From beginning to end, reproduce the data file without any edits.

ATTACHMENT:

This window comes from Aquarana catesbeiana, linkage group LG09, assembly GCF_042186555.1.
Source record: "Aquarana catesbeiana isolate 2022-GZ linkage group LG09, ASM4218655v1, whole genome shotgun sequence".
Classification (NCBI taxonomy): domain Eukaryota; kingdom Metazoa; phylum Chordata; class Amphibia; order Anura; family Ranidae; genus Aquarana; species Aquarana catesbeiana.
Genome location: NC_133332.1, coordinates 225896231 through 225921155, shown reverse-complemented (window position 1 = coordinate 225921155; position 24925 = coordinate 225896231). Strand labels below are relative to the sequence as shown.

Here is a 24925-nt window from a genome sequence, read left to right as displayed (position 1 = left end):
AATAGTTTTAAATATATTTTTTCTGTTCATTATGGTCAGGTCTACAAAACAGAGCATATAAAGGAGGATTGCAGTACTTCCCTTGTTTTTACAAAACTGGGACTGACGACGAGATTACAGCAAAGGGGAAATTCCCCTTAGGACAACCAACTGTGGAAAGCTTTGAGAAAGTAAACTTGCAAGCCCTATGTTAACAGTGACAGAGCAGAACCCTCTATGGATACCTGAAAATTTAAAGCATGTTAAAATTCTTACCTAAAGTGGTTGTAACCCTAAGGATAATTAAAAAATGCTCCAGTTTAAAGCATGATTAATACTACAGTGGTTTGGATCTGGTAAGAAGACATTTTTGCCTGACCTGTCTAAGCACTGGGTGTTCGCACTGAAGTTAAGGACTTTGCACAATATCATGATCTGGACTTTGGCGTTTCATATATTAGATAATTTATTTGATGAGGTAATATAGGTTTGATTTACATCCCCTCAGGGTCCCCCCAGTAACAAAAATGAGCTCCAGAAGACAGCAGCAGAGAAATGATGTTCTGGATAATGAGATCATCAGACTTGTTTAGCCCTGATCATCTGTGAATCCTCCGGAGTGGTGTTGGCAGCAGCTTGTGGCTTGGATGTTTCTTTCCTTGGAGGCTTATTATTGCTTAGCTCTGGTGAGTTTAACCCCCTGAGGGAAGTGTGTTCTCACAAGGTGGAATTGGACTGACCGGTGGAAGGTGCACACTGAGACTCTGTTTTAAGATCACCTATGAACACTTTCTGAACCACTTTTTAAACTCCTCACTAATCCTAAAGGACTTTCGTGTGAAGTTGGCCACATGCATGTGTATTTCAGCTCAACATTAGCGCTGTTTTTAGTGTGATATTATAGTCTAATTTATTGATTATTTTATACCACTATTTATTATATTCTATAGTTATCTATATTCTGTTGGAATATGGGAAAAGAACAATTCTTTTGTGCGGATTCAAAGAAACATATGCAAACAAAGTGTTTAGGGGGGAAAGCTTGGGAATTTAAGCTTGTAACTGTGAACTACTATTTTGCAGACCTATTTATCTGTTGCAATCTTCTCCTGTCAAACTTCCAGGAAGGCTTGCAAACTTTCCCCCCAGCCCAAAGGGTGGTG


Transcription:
This window comes from Aquarana catesbeiana, linkage group LG09, assembly GCF_042186555.1.
Source record: "Aquarana catesbeiana isolate 2022-GZ linkage group LG09, ASM4218655v1, whole genome shotgun sequence".
Classification (NCBI taxonomy): domain Eukaryota; kingdom Metazoa; phylum Chordata; class Amphibia; order Anura; family Ranidae; genus Aquarana; species Aquarana catesbeiana.
Genome location: NC_133332.1, coordinates 225896231 through 225921155, shown reverse-complemented (window position 1 = coordinate 225921155; position 24925 = coordinate 225896231). Strand labels below are relative to the sequence as shown.

Here is a 24925-nt window from a genome sequence, read left to right as displayed (position 1 = left end):
AATAGTTTTAAATATATTTTTTCTGTTCATTATGGTCAGGTCTACAAAACAGAGCATATAAAGGAGGATTGCAGTACTTCCCTTGTTTTTACAAAACTGGGACTGACGACGAGATTACAGCAAAGGGGAAATTCCCCTTAGGACAACCAACTGTGGAAAGCTTTGAGAAAGTAAACTTGCAAGCCCTATGTTAACAGTGACAGAGCAGAACCCTCTATGGATACCTGAAAATTTAAAGCATGTTAAAATTCTTACCTAAAGTGGTTGTAACCCTAAGGATAATTAAAAAATGCTCCAGTTTAAAGCATGATTAATACTACAGTGGTTTGGATCTGGTAAGAAGACATTTTTGCCTGACCTGTCTAAGCACTGGGTGTTCGCACTGAAGTTAAGGACTTTGCACAATATCATGATCTGGACTTTGGCGTTTCATATATTAGATAATTTATTTGATGAGGTAATATAGGTTTGATTTACATCCCCTCAGGGTCCCCCCAGTAACAAAAATGAGCTCCAGAAGACAGCAGCAGAGAAATGATGTTCTGGATAATGAGATCATCAGACTTGTTTAGCCCTGATCATCTGTGAATCCTCCGGAGTGGTGTTGGCAGCAGCTTGTGGCTTGGATGTTTCTTTCCTTGGAGGCTTATTATTGCTTAGCTCTGGTGAGTTTAACCCCCTGAGGGAAGTGTGTTCTCACAAGGTGGAATTGGACTGACCGGTGGAAGGTGCACACTGAGACTCTGTTTTAAGATCACCTATGAACACTTTCTGAACCACTTTTTAAACTCCTCACTAATCCTAAAGGACTTTCGTGTGAAGTTGGCCACATGCATGTGTATTTCAGCTCAACATTAGCGCTGTTTTTAGTGTGATATTATAGTCTAATTTATTGATTATTTTATACCACTATTTATTATATTCTATAGTTATCTATATTCTGTTGGAATATGGGAAAAGAACAATTCTTTTGTGCGGATTCAAAGAAACATATGCAAACAAAGTGTTTAGGGGGGAAAGCTTGGGAATTTAAGCTTGTAACTGTGAACTACTATTTTGCAGACCTATTTATCTGTTGCAATCTTCTCCTGTCAAACTTCCAGGAAGGCTTGCAAACTTTCCCCCCAGCCCAAAGGGTGGTG